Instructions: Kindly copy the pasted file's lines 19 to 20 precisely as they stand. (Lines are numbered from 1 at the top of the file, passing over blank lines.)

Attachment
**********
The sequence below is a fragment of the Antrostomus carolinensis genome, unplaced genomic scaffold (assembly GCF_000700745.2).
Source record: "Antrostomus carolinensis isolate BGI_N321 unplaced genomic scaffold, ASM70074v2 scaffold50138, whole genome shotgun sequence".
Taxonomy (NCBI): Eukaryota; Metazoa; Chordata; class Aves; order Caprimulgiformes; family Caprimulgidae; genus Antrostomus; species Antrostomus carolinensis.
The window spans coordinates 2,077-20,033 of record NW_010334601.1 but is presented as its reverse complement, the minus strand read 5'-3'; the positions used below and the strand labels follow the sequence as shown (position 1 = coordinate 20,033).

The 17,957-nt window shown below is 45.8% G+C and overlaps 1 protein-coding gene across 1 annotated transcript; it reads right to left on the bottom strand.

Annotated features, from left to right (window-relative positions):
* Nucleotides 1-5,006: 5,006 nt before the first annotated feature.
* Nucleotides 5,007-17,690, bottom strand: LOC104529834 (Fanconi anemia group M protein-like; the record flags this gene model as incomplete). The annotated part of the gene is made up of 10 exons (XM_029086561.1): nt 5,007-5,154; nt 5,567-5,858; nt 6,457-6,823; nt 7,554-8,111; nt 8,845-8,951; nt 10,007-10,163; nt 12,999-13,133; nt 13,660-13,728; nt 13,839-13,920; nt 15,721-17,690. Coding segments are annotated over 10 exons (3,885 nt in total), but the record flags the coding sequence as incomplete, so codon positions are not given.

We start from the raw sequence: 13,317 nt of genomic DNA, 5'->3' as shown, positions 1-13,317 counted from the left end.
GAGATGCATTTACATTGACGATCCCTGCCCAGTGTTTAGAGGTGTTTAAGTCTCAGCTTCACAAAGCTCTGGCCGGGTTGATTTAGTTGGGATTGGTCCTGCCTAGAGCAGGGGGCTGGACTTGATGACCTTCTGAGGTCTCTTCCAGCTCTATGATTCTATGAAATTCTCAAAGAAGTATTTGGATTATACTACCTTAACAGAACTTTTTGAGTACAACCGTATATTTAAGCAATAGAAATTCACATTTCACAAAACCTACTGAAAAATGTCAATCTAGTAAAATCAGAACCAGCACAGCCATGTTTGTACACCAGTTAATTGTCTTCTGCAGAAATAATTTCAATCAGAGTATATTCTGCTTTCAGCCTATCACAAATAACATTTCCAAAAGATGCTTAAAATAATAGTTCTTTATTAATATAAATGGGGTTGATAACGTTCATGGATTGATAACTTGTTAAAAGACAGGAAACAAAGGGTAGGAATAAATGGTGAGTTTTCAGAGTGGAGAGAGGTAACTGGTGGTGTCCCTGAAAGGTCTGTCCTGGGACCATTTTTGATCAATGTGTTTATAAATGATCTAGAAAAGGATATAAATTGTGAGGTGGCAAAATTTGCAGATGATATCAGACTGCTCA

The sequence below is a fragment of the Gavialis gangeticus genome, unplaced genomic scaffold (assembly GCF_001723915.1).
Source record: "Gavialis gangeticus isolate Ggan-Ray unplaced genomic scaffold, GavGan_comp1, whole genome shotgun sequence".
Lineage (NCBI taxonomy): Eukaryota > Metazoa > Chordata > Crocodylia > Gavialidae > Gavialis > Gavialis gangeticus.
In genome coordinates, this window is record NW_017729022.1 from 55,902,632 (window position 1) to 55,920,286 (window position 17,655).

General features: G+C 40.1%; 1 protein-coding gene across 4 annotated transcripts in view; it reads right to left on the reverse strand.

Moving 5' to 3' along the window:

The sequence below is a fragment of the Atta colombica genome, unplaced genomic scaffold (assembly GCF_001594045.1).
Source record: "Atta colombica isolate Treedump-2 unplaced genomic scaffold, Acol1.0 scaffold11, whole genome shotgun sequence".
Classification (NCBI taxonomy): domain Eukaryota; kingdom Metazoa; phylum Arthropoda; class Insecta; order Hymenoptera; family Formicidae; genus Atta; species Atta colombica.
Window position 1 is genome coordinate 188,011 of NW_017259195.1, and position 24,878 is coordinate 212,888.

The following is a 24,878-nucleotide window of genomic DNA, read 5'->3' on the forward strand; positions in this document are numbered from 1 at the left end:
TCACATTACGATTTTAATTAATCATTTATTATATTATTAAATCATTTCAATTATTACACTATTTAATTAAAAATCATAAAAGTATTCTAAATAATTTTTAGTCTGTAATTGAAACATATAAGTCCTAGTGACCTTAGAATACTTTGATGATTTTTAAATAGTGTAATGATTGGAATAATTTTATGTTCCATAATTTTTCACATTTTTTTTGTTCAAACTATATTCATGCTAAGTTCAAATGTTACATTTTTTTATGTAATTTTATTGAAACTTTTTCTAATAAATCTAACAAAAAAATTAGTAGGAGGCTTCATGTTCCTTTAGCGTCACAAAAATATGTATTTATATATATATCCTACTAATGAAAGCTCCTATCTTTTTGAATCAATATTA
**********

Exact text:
Classification (NCBI taxonomy): domain Eukaryota; kingdom Metazoa; phylum Arthropoda; class Insecta; order Hymenoptera; family Formicidae; genus Atta; species Atta colombica.
Window position 1 is genome coordinate 188,011 of NW_017259195.1, and position 24,878 is coordinate 212,888.